National Center for
J. Mol. Biol. (2016) 428 p.1290-1303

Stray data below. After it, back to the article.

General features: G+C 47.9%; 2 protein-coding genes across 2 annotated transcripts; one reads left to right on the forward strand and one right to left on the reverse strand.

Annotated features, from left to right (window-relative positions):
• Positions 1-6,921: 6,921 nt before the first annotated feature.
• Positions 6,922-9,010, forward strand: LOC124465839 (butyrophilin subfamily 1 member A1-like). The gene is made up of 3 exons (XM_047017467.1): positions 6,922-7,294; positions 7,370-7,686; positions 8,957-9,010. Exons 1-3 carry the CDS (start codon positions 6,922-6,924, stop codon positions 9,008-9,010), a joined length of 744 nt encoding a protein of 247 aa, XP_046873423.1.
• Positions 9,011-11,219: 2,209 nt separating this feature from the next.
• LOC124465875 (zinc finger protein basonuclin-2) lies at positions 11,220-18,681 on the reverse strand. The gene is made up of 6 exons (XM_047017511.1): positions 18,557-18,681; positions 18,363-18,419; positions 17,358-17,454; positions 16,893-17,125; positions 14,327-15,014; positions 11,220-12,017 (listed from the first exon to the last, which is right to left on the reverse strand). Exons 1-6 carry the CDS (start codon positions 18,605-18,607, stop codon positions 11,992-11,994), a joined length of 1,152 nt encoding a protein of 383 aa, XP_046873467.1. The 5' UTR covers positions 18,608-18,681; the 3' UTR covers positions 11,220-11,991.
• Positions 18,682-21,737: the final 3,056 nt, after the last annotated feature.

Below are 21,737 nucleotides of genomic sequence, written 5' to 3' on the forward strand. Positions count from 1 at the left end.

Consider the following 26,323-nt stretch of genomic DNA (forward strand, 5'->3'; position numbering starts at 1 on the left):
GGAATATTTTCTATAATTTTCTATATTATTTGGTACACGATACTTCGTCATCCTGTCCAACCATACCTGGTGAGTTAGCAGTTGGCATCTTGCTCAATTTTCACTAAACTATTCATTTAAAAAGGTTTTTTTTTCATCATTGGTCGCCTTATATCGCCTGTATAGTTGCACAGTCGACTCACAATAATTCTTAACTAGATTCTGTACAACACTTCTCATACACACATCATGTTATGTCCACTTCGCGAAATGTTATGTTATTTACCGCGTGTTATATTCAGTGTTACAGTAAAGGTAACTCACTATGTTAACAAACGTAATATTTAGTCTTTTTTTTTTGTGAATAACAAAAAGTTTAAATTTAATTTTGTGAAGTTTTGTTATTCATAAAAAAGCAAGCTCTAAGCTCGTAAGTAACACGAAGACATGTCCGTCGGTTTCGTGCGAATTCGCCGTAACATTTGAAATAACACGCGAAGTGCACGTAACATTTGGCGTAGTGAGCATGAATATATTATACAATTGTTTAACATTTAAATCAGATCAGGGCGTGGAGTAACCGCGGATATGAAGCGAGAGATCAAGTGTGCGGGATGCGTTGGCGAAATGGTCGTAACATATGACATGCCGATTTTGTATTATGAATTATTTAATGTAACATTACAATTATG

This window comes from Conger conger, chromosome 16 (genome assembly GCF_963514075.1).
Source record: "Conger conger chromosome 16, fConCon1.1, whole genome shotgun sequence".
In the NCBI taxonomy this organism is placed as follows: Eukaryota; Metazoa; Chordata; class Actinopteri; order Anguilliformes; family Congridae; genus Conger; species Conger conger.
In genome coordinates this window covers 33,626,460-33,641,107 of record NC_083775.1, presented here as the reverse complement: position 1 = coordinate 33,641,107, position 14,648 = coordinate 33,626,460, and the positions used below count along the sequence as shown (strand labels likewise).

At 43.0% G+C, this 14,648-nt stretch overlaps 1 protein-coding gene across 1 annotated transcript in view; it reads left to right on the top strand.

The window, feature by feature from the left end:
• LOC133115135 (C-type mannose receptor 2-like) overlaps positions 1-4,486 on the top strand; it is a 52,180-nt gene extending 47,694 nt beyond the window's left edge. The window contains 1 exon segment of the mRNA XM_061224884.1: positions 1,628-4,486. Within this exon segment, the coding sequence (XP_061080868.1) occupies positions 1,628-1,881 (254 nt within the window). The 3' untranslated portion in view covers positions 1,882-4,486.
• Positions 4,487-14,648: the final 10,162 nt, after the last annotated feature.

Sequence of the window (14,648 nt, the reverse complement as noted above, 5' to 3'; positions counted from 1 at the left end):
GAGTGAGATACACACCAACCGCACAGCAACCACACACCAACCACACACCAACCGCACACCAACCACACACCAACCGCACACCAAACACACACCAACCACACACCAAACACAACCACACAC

While the gene for p53 is mutated in many human cancers causing loss of function, many others maintain a wild-type gene but exhibit reduced p53 tumor suppressor activity through overexpression of the negative regulators, Mdm2 and/or MdmX. For the latter mechanism of loss of function, the activity of endogenous p53 can be restored through inhibition of Mdm2 or MdmX with small molecules. We previously reported a series of compounds based upon the Nutlin-3 chemical scaffold that bind to both MdmX and Mdm2 [Vara, B. A. et al. (2014) Organocatalytic, diastereo- and enantioselective synthesis of nonsymmetric cis-stilbene diamines: A platform for the preparation of single-enantiomer cis-imidazolines for protein-protein inhibition. J. Org. Chem. 79, 6913-6938]. Here we present the first solution structures based on data from NMR spectroscopy for MdmX in complex with four of these compounds and compare them with the MdmX:p53 complex. A p53-derived peptide binds with high affinity (Kd value of 150nM) and causes the formation of an extensive network of hydrogen bonds within MdmX; this constitutes the induction of order within MdmX through ligand binding. In contrast, the compounds bind more weakly (Kd values from 600nM to 12muM) and induce an incomplete hydrogen bond network within MdmX. Despite relatively weak binding, the four compounds activated p53 and induced p21(Cip1) expression in retinoblastoma cell lines that overexpress MdmX, suggesting that they specifically target MdmX and/or Mdm2. Our results document structure-activity relationships for lead-like small molecules targeting MdmX and suggest a strategy for their further optimization in the future by using NMR spectroscopy to monitor small-molecule-induced protein order as manifested through hydrogen bond formation.